Best of 2013 (Part 1): Top 15 Rock Singles

I understand that this blog has been inactive for some time now.  Between various life events, finals, and a crashing hard drive, remaining consistent to my writing has been next to impossible, until now.  Unfortunately, a lot of great material from noteworthy artists has come out (and ultimately gone unrecognized by the blog) since my last post.

In an attempt to compensate for this matter, I have decided to bring the blog back into action with a three-part retrospective on 2013.  This year was a really good one where rock music was concerned, and it’s important that we look back on the songs, albums, and artists that helped define it.

Expect parts 2 and 3 between now and New Year’s Day.  As always, I greatly appreciate your interest and feedback.

Now then, let’s kick things off with my top 15 rock singles of the year:

1. Alice in Chains- “Stone”          

Alice in Chains’ “Stone” is one of those rock songs that makes you remember where you were when you first heard it.  This is mainly a result of its bellowing, ferocious guitar riff- one of the best Jerry Cantrell has ever penned.  The song exemplifies AiC’s talent for innovating their sound, all while keeping in contact with the kinds of evocative blunt force that has kept their work so powerful to this day.

2. Black Sabbath- “God is Dead?”        

The first indicator that Black Sabbath was BACK, “God is Dead” quickly exceeded any expectations fans had about the band’s comeback effort, “13.” The song dances over a haunting guitar arpeggio, periodically exploding into madness before finally climaxing with a classic Toni Iommi guitar solo.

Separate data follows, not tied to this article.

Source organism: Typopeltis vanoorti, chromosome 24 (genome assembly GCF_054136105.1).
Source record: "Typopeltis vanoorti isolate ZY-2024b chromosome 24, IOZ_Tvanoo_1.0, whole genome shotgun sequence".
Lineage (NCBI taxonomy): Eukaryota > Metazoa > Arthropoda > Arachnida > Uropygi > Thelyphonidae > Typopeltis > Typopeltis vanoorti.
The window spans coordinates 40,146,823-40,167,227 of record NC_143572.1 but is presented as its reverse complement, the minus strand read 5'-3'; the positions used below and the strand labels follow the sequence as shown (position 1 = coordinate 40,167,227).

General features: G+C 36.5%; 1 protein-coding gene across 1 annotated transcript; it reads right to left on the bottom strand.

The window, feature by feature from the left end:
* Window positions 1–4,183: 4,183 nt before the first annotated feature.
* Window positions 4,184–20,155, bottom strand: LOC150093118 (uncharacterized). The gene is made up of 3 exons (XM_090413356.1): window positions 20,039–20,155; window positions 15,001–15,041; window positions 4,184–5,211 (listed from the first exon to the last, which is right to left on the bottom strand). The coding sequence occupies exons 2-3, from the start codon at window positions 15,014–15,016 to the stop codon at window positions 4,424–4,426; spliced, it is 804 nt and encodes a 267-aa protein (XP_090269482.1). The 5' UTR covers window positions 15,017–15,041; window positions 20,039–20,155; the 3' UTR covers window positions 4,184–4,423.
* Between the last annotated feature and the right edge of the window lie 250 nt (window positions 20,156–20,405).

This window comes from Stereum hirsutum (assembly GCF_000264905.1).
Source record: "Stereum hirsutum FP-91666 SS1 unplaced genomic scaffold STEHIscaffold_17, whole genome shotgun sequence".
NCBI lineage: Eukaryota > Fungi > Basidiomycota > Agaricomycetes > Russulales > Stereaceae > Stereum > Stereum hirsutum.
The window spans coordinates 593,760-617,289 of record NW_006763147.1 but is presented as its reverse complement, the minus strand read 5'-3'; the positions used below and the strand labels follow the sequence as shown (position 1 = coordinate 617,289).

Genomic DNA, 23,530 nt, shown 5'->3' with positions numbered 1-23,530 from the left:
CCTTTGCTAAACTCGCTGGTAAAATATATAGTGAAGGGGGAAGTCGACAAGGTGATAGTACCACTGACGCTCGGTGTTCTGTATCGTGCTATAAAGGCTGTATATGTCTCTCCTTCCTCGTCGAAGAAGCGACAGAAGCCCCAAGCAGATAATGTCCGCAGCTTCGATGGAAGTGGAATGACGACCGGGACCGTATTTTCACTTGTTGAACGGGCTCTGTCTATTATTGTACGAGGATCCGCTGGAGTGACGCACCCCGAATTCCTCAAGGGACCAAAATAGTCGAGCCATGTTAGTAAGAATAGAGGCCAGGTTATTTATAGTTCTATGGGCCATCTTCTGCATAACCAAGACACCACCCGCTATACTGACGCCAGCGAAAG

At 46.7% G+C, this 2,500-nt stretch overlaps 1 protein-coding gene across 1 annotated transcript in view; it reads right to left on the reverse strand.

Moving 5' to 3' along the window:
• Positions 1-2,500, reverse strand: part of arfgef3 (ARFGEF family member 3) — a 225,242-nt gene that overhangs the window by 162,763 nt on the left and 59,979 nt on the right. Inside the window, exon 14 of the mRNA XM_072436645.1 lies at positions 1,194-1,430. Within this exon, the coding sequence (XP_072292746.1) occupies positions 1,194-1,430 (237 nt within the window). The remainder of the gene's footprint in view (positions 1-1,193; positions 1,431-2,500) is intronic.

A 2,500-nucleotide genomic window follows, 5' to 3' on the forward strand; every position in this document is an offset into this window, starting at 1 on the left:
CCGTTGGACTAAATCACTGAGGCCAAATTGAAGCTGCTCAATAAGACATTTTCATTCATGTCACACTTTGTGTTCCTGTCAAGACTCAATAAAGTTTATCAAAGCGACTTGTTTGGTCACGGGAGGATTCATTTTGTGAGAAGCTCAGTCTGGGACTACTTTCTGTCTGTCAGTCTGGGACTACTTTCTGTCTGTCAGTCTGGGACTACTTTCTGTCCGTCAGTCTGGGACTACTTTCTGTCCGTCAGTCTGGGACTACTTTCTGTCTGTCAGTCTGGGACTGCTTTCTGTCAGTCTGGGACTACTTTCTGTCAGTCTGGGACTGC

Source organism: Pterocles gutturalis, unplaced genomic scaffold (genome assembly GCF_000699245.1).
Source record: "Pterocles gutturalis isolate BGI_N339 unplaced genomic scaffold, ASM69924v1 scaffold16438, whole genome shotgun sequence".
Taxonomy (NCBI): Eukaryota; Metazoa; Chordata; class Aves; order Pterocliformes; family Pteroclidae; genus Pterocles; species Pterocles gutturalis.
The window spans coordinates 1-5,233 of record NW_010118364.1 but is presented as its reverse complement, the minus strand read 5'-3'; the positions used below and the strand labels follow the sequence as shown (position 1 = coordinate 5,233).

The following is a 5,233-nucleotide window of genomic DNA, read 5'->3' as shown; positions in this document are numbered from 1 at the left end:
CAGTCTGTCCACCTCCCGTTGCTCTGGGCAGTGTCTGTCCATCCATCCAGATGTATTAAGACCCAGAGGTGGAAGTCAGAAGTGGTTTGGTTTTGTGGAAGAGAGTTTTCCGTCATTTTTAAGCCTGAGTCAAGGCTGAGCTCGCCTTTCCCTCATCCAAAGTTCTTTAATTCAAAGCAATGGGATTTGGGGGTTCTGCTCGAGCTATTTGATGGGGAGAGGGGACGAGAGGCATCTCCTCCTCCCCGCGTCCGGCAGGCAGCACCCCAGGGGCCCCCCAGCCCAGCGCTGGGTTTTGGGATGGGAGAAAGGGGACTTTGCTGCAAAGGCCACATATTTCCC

3. Pearl Jam- “Sirens”      

If “Mind Your Manners” was a reminder of Pearl Jam’s angst and aggression, then “Sirens” was a testament to their mastery of sensitive emotion.  “Sirens,” a ballad of uncertainty and loyalty, is a moving accomplishment that could only be topped off by the wavering, cathartic voice of Eddie Vedder.

4. Volbeat- “Lola Montez”      

“Lola Montez” stands as a defining moment on Volbeat’s “Outlaw Gentlemen and Shady Ladies, drawing strength from a catchy chorus and a collection of upbeat lead runs from new member, Rob Caggiano.  The song boasts a made-for-radio sound that juxtaposes its clear sense of creative pride.

5. Paul McCartney/Dave Grohl- “Cut me Some Slack”      

First debuted during last year’s iconic “12/12/12” benefit concert, “Cut me Some Slack” finds Paul McCartney teaming up with the remaining members of Nirvana to deliver a jam reminiscent of the Beatles’ “Helter Skelter.”  Collaborations don’t get much better than this.

6. Queens of the Stone Age- “If I Had a Tail”

It’s hard to pick one track to represent Queens of the Stone Age’s splendid “…Like Clockwork,” one of the year’s standout rock albums.  However, “If I Had a Tail” is simply too infectious to deny.  The song grooves along at a steady pace and benefits from a strong, moody vocal performance from Josh Homme.